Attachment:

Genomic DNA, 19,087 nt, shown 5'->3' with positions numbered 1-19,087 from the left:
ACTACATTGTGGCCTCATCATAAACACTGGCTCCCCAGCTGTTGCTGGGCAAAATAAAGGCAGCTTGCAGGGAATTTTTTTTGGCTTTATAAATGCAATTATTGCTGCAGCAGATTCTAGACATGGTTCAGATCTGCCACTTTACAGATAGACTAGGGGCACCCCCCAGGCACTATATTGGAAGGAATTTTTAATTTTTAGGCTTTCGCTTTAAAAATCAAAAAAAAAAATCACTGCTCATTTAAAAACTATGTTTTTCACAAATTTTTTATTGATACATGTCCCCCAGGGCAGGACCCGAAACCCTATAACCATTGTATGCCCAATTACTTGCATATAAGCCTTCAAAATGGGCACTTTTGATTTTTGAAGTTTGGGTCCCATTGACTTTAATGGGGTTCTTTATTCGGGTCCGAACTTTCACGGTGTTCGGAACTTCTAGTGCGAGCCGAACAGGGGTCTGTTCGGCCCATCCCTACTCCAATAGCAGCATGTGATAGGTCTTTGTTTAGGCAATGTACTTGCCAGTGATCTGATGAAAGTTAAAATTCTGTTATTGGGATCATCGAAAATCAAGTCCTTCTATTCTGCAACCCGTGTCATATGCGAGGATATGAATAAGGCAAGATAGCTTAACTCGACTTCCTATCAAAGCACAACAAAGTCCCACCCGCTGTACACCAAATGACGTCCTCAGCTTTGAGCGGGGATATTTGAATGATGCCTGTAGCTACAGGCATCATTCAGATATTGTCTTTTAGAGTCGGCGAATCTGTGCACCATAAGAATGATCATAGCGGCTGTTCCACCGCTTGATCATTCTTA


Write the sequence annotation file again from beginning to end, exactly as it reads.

Genomic DNA, 19,087 nt, shown 5'->3' with positions numbered 1-19,087 from the left:
ACTACATTGTGGCCTCATCATAAACACTGGCTCCCCAGCTGTTGCTGGGCAAAATAAAGGCAGCTTGCAGGGAATTTTTTTTGGCTTTATAAATGCAATTATTGCTGCAGCAGATTCTAGACATGGTTCAGATCTGCCACTTTACAGATAGACTAGGGGCACCCCCCAGGCACTATATTGGAAGGAATTTTTAATTTTTAGGCTTTCGCTTTAAAAATCAAAAAAAAAAATCACTGCTCATTTAAAAACTATGTTTTTCACAAATTTTTTATTGATACATGTCCCCCAGGGCAGGACCCGAAACCCTATAACCATTGTATGCCCAATTACTTGCATATAAGCCTTCAAAATGGGCACTTTTGATTTTTGAAGTTTGGGTCCCATTGACTTTAATGGGGTTCTTTATTCGGGTCCGAACTTTCACGGTGTTCGGAACTTCTAGTGCGAGCCGAACAGGGGTCTGTTCGGCCCATCCCTACTCCAATAGCAGCATGTGATAGGTCTTTGTTTAGGCAATGTACTTGCCAGTGATCTGATGAAAGTTAAAATTCTGTTATTGGGATCATCGAAAATCAAGTCCTTCTATTCTGCAACCCGTGTCATATGCGAGGATATGAATAAGGCAAGATAGCTTAACTCGACTTCCTATCAAAGCACAACAAAGTCCCACCCGCTGTACACCAAATGACGTCCTCAGCTTTGAGCGGGGATATTTGAATGATGCCTGTAGCTACAGGCATCATTCAGATATTGTCTTTTAGAGTCGGCGAATCTGTGCACCATAAGAATGATCATAGCGGCTGTTCCACCGCTTGATCATTCTTA